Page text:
The “Rolling in their Graves” Argument

Although we like to say that tradition doesn’t carry authority for us like it does in the Catholic church the truth is, in practice, many times it does. How many times have you heard an idea rebuffed because either “We’ve never done it that way” or “The people who started this church would be rolling in their graves if they knew about this!” Ok. But what pleases God? Not what have we done. Not what did our ancestors do. What pleases God?

We aren’t animists. We don’t have totems or shrines to our ancestors but sometimes church buildings and their contents seem to operate just like them. That is unfortunate and although we don’t like to admit it it is often the case.

Here are a few thoughts to help put that thinking to rest.

First, this line of thinking isn’t healthy doctrinally.  You don’t base doctrine sheerly or maybe merely based on what others before us did. That is never a good criteria in and of itself. There were many things they got wrong and we don’t have to be doomed to make the same mistakes again. There are other things that just don’t matter.

Second, it isn’t healthy psychologically. We need to have better self-differentiation and less enmeshment with the past. They were more than their traditions then and so are we today.

Third, it doesn’t have an adequate appreciation for generational or cultural differences. If those church founders from the 1940s or 50s were born when you were born they wouldn’t think like people born in the 1920s. They would think more like people born in our generation. They might still have their pioneer spirit and still want to start a church. But the way they would do it had they been born when you were born wouldn’t be the same as how they did it then, for better or for worse. In other words, when we make these statements we are comparing apples and oranges. We are comparing a frozen past to a dynamic present. The present will always lose that contest. But take them out of the past and project them 50 to 75 years into the future and take their pioneer spirit and consider how they might apply those same motivations and dreams today and I believe you would find they would not roll over in their graves for what is going on in many instances but would in fact applaud much of it. Innovators of the past would be innovators of the present. It was in their DNA.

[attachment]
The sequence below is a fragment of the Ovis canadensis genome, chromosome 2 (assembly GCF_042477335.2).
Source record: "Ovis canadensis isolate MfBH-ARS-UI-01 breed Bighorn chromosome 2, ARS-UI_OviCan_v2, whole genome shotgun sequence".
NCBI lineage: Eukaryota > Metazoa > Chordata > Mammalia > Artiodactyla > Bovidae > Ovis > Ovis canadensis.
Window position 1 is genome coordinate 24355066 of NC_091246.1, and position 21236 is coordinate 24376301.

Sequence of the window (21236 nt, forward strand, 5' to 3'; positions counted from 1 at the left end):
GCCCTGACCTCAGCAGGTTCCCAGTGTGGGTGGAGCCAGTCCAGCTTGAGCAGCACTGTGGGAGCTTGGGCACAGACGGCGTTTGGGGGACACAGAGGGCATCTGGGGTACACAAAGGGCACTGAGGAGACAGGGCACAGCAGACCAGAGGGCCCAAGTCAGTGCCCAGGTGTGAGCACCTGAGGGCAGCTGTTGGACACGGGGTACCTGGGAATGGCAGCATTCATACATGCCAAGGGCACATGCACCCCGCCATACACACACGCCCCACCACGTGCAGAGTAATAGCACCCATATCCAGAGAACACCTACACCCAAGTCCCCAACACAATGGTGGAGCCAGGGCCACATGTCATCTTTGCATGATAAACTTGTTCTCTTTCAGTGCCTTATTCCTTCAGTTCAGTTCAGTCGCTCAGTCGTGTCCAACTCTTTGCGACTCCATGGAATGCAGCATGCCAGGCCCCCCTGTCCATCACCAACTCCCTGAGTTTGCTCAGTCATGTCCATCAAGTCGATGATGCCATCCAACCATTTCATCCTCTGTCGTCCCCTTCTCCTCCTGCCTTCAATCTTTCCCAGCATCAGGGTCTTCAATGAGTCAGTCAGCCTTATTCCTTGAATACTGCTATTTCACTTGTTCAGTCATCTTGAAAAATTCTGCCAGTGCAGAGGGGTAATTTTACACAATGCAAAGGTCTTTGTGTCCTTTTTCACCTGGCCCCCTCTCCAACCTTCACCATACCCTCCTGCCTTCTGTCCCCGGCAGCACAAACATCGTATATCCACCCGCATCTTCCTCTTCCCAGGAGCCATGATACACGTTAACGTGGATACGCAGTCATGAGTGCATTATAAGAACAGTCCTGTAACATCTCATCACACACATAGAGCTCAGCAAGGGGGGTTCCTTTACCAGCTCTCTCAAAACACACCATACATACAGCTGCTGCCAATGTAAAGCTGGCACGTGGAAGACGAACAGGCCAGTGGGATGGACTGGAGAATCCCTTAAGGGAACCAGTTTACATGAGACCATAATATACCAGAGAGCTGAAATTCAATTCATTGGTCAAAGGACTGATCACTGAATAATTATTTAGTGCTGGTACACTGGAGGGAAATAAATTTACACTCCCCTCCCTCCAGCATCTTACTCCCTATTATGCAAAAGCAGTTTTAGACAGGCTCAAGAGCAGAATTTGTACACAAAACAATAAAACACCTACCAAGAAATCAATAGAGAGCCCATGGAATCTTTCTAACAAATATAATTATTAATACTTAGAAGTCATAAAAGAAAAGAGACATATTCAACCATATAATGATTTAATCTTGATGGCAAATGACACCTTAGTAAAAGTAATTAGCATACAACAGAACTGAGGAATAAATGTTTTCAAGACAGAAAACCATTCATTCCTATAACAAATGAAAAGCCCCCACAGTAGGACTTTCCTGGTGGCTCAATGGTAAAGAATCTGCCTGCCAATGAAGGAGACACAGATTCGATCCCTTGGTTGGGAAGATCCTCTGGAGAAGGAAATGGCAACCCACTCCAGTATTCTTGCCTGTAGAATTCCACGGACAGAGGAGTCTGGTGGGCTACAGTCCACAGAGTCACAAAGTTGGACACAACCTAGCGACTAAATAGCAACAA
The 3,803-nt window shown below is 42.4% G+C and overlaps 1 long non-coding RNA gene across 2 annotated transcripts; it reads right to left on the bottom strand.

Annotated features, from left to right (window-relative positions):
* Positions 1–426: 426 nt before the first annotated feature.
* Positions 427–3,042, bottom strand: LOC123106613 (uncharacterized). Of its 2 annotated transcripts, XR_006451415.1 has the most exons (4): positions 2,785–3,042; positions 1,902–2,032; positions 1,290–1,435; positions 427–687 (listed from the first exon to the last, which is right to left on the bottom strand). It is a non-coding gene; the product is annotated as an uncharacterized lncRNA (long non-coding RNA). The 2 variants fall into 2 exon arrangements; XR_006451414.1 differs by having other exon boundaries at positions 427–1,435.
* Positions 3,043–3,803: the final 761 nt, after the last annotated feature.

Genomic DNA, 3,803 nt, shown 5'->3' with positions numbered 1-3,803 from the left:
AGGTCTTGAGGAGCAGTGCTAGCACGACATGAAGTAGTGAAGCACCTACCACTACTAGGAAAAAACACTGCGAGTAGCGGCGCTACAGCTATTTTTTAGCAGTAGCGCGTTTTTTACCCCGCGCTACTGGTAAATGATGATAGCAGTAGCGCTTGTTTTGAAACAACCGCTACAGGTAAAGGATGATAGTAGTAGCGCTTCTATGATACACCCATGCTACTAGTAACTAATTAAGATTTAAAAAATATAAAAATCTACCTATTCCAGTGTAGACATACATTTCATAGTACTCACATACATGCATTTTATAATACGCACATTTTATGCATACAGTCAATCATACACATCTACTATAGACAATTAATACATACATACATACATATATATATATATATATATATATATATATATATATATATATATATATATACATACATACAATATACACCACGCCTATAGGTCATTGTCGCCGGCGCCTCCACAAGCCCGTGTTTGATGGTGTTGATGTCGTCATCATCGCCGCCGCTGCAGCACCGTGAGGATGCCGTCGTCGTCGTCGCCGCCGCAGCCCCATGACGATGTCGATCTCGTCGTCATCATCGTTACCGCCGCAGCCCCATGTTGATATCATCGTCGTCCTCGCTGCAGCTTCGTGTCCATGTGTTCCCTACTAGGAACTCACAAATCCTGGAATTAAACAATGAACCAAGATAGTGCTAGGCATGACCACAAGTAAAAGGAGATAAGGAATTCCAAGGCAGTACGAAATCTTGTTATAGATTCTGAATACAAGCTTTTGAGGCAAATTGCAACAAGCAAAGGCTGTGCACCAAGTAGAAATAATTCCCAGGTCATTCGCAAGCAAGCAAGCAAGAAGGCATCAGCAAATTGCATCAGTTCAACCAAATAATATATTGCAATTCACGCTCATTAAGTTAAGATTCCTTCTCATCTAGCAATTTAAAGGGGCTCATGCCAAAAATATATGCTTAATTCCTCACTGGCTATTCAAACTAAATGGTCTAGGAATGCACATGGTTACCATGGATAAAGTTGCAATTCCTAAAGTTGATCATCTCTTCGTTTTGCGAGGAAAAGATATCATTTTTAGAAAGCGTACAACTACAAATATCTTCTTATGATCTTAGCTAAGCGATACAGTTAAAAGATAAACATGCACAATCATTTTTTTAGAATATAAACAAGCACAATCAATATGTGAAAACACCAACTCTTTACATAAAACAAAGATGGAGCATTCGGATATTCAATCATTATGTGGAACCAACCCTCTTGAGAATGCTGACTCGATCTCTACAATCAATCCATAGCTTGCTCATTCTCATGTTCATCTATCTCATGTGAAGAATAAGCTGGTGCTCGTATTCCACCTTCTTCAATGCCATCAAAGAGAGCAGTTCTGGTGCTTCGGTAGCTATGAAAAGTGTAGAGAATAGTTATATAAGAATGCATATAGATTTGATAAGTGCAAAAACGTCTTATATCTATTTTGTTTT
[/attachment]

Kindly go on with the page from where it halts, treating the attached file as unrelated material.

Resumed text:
Now, this doesn’t work with everything. There are some things that don’t need to change cross-generationally. There are some things I would hope they would hold onto that our culture no longer holds on to but maybe some of them would have flexed on those as well (just as they did in their day) – remember, they were human too. Somehow we miss that point. When our belief is that they are automatically right and anything new is an innovation and therefore automatically wrong we box ourselves into a corner we created. What they did when they did it was innovative so I can only imagine they would do the same if they were alive in our generation.

So don’t worry about who is rolling over in their grave. If we are going to make up what we think they might do we could just make up that they are smiling at our attempts to do things in ways that fit our context and culture just like they did.

5 Responses to The “Rolling in their Graves” Argument

  1. John says:

    Today we hear from many in the Church of Christ, “What do you think your parents, or grandparents, would say if they knew what you believe now?…the very question that the CoC criticized when said by those in other churches to their own who were “converted”.

  2. Mark says:

    Some of the people in the 1950s were more moderate than they are given credit for being. History also has selective memory.

  3. Dwight Haas says:

    Every time I hear a lesson against “traditions and following them”, it always comes down to “but what we are doing isn’t wrong so why change?”. In other words we admit tradition and then admit and bow to its hold on how we do things in spite of any other possible way. In fact tradition has such a strong hold that we argue we do things exactly like the early saints did and yet we when we read about them worshipping in their homes and gathered around a table for the Lord’s Supper, we argue that this is just semantics. Ironically to do exactly what they did would be against tradition and be closer to what we argue for, but for many a change would be wrong or seen as wrong, simply because we are doing it “right” and once you argue that, then anything else is wrong. It becomes a cyclical argument that binds us to the very things we argue we aren’t to be bound to.
    One of the worst proofs of this is when we get up on the Lord’s Supper and say, “the elders have decided that we take up the contribution at this time”, but it’s really tradition. It was decided many generations ago.

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